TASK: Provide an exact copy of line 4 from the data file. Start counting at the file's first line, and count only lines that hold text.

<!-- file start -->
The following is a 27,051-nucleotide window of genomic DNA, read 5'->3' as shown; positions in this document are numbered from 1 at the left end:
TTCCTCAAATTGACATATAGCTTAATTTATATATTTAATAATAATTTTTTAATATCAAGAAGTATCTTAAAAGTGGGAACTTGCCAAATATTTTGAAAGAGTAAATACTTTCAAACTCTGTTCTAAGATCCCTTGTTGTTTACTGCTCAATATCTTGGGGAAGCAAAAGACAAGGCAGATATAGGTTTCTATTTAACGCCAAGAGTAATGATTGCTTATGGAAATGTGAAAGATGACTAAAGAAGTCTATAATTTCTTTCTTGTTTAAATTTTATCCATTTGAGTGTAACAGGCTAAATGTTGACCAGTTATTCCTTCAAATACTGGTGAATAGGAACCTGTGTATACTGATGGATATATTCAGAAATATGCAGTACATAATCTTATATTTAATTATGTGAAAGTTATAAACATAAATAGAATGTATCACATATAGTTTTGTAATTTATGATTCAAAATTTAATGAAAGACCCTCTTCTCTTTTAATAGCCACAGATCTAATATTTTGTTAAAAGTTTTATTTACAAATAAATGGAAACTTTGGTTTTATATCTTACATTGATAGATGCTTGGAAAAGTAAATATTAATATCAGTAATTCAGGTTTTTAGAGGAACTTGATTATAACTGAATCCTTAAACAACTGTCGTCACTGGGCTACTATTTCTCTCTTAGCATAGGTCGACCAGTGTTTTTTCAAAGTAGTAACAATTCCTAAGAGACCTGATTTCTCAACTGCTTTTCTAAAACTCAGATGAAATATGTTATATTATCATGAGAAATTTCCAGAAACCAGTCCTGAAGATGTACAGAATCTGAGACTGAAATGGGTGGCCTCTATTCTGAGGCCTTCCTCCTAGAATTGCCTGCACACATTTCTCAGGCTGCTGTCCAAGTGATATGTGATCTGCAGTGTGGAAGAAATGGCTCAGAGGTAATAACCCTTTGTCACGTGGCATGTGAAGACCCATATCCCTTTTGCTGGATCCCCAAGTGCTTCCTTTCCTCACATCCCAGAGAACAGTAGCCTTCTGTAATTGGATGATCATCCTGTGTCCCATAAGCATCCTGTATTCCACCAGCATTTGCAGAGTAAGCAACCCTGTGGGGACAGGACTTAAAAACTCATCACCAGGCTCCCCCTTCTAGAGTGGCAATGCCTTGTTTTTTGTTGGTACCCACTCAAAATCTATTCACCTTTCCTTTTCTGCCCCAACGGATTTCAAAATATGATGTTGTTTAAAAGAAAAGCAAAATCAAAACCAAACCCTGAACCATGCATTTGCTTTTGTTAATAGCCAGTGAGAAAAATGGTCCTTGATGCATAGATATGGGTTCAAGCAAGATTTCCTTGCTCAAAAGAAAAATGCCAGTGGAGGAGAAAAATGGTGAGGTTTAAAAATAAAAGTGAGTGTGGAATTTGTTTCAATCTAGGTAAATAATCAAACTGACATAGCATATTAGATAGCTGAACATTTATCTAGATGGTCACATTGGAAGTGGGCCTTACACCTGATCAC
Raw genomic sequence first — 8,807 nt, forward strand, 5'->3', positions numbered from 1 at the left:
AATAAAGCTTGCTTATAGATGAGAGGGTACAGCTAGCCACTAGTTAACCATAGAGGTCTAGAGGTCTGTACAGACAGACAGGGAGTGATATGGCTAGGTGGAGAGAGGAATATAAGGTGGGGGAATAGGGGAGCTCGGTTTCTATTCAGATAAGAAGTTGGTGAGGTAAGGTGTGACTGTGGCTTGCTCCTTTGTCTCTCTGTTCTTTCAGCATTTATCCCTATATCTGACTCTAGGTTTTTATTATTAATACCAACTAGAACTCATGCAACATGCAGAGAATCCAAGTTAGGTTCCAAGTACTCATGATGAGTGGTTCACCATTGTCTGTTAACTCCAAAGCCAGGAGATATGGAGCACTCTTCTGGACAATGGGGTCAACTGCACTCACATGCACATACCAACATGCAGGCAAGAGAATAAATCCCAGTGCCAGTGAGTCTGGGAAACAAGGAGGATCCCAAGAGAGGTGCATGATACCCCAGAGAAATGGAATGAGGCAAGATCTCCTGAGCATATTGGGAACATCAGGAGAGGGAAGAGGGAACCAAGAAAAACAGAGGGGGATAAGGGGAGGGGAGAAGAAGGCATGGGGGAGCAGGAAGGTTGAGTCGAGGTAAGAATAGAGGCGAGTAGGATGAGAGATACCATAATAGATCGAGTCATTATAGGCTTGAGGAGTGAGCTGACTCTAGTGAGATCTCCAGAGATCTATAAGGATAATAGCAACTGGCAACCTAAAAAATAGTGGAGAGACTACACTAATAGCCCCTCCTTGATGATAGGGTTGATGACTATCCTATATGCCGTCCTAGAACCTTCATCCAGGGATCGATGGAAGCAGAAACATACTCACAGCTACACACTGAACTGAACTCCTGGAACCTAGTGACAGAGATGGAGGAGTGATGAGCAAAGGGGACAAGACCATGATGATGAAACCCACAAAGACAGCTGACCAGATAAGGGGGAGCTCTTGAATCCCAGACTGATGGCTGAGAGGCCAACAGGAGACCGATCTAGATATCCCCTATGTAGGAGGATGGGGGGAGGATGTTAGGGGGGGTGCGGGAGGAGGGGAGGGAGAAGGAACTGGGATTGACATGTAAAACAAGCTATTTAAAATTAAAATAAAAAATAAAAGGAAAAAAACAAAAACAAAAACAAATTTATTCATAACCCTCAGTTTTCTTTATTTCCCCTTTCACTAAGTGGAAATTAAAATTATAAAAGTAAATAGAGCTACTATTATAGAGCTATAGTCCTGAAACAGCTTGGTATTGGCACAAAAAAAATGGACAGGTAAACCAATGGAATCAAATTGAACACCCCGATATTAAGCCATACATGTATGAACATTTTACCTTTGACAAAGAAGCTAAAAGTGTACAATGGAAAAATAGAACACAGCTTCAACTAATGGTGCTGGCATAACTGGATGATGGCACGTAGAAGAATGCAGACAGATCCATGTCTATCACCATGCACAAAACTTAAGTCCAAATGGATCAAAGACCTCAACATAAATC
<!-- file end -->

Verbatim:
AATAAAGCTTGCTTATAGATGAGAGGGTACAGCTAGCCACTAGTTAACCATAGAGGTCTAGAGGTCTGTACAGACAGACAGGGAGTGATATGGCTAGGTGGAGAGAGGAATATAAGGTGGGGGAATAGGGGAGCTCGGTTTCTATTCAGATAAGAAGTTGGTGAGGTAAGGTGTGACTGTGGCTTGCTCCTTTGTCTCTCTGTTCTTTCAGCATTTATCCCTATATCTGACTCTAGGTTTTTATTATTAATACCAACTAGAACTCATGCAACATGCAGAGAATCCAAGTTAGGTTCCAAGTACTCATGATGAGTGGTTCACCATTGTCTGTTAACTCCAAAGCCAGGAGATATGGAGCACTCTTCTGGACAATGGGGTCAACTGCACTCACATGCACATACCAACATGCAGGCAAGAGAATAAATCCCAGTGCCAGTGAGTCTGGGAAACAAGGAGGATCCCAAGAGAGGTGCATGATACCCCAGAGAAATGGAATGAGGCAAGATCTCCTGAGCATATTGGGAACATCAGGAGAGGGAAGAGGGAACCAAGAAAAACAGAGGGGGATAAGGGGAGGGGAGAAGAAGGCATGGGGGAGCAGGAAGGTTGAGTCGAGGTAAGAATAGAGGCGAGTAGGATGAGAGATACCATAATAGATCGAGTCATTATAGGCTTGAGGAGTGAGCTGACTCTAGTGAGATCTCCAGAGATCTATAAGGATAATAGCAACTGGCAACCTAAAAAATAGTGGAGAGACTACACTAATAGCCCCTCCTTGATGATAGGGTTGATGACTATCCTATATGCCGTCCTAGAACCTTCATCCAGGGATCGATGGAAGCAGAAACATACTCACAGCTACACACTGAACTGAACTCCTGGAACCTAGTGACAGAGATGGAGGAGTGATGAGCAAAGGGGACAAGACCATGATGATGAAACCCACAAAGACAGCTGACCAGATAAGGGGGAGCTCTTGAATCCCAGACTGATGGCTGAGAGGCCAACAGGAGACCGATCTAGATATCCCCTATGTAGGAGGATGGGGGGAGGATGTTAGGGGGGGTGCGGGAGGAGGGGAGGGAGAAGGAACTGGGATTGACATGTAAAACAAGCTATTTAAAATTAAAATAAAAAATAAAAGGAAAAAAACAAAAACAAAAACAAATTTATTCATAACCCTCAGTTTTCTTTATTTCCCCTTTCACTAAGTGGAAATTAAAATTATAAAAGTAAATAGAGCTACTATTATAGAGCTATAGTCCTGAAACAGCTTGGTATTGGCACAAAAAAAATGGACAGGTAAACCAATGGAATCAAATTGAACACCCCGATATTAAGCCATACATGTATGAACATTTTACCTTTGACAAAGAAGCTAAAAGTGTACAATGGAAAAATAGAACACAGCTTCAACTAATGGTGCTGGCATAACTGGATGATGGCACGTAGAAGAATGCAGACAGATCCATGTCTATCACCATGCACAAAACTTAAGTCCAAATGGATCAAAGACCTCAACATAAATC